I recently returned from Alexandria, Va. where we were the only Arizona district invited to the National School Improvement Symposium, hosted by ASCD (formerly the Association for Supervision and Curriculum Development).

ASCD is an insightful organization, and their new “futuring” statement, titled “Revolutionizing the Way We Learn,” is driven by the need for school organizations to renew relevance in the classroom, create new solutions to challenges facing 21st century learners, and to define the niche, or “Blue Ocean,” in our community and state.

By adopting this statement for MUSD, we are defining our niche by critically facing our challenges, openly embracing our diversity and striving toward excellence. In order to achieve these imperatives, we must revolutionize the way we lead, which, in turn, requires us to think and act in new ways. The current thrust of leadership and boardsmanship at MUSD is centered on building leadership and stimulating value creation. The entire district’s work is intense, experiential and applied; rich in skill development; fully practical and oriented to student achievement and increased learning results.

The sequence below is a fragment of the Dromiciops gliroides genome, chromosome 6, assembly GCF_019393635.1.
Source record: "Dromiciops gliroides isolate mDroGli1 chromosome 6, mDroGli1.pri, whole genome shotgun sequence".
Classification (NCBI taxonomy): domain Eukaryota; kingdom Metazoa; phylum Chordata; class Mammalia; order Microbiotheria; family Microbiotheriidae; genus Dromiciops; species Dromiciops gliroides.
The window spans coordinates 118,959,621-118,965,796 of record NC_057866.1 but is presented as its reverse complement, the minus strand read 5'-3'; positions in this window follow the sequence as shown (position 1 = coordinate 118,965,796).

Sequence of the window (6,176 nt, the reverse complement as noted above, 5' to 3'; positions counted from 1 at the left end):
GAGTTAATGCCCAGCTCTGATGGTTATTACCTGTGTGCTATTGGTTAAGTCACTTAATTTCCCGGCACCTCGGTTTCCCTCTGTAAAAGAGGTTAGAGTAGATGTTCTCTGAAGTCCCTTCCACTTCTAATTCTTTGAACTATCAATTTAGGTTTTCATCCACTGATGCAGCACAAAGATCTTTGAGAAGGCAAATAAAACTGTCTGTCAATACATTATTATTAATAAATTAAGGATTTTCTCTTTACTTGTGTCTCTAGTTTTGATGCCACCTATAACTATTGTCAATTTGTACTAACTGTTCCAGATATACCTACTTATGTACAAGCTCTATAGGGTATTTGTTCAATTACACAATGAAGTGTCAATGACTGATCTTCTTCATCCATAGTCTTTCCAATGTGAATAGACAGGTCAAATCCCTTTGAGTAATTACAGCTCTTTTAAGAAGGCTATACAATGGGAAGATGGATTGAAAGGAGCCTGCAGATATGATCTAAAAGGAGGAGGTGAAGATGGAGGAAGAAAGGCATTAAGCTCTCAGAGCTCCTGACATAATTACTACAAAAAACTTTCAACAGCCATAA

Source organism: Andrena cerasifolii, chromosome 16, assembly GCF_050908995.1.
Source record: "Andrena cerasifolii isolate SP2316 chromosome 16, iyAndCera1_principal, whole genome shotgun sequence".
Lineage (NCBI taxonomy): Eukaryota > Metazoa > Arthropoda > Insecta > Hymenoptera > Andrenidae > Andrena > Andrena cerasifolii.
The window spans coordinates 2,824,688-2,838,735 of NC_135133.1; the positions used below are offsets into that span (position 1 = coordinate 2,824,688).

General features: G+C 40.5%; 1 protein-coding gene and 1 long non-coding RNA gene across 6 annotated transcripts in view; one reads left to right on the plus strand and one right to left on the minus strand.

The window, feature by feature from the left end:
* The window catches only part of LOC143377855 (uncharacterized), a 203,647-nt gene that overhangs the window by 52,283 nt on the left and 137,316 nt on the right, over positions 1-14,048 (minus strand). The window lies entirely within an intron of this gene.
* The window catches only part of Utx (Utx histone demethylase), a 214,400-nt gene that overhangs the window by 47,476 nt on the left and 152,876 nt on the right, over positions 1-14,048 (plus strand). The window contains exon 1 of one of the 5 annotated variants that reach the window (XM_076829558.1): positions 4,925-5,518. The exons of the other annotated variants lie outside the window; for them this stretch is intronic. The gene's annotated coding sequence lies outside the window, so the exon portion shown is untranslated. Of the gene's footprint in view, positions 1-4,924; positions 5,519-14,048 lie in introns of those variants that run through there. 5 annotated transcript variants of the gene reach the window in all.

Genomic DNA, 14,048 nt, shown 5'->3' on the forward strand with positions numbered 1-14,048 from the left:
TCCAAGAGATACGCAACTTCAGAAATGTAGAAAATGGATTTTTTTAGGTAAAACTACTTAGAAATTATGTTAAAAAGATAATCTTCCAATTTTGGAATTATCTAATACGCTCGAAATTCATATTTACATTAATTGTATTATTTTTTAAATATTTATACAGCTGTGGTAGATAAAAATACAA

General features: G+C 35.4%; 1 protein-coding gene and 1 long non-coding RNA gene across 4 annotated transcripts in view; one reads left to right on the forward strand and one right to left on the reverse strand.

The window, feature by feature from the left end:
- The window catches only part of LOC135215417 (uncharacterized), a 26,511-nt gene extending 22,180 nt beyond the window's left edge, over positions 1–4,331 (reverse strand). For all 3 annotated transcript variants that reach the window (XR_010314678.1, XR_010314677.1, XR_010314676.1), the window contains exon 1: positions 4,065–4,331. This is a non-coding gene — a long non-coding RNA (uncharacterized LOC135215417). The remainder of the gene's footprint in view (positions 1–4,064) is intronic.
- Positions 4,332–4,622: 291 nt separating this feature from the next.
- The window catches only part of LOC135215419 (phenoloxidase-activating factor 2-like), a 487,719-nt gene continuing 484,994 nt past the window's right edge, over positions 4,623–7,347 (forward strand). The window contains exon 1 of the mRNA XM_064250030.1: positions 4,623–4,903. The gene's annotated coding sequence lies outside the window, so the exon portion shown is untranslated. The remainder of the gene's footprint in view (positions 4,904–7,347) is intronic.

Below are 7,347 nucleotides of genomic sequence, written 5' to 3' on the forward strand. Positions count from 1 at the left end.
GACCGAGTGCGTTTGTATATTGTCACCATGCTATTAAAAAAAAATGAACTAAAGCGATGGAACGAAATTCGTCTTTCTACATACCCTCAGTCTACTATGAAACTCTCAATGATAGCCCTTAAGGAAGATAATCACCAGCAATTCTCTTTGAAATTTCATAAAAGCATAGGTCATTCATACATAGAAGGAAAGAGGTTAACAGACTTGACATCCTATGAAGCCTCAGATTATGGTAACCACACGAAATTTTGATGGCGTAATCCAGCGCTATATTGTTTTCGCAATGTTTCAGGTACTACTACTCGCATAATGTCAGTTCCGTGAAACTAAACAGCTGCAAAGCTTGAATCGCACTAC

The thrust into our future requires students, teachers, parents and community members who are predisposed to imagine what does not yet exist, to move forward with intention and purpose, to create new reality and meaning, and to address practical challenges. We at MUSD are, and will continue to be, a community dedicated to student success.

This implies thinking differently, collaborating in the face of uncertainty. Thinking differently means encouraging divergence of thought, rather than seeking convergence, while at the same time remaining focused on the objective.

Learning differently — seeking out different viewpoints and experiences — immersion in a variety of perspectives and cultures is critical for the leaders of tomorrow to compete globally.

School District

What Parents Should Look For In A School District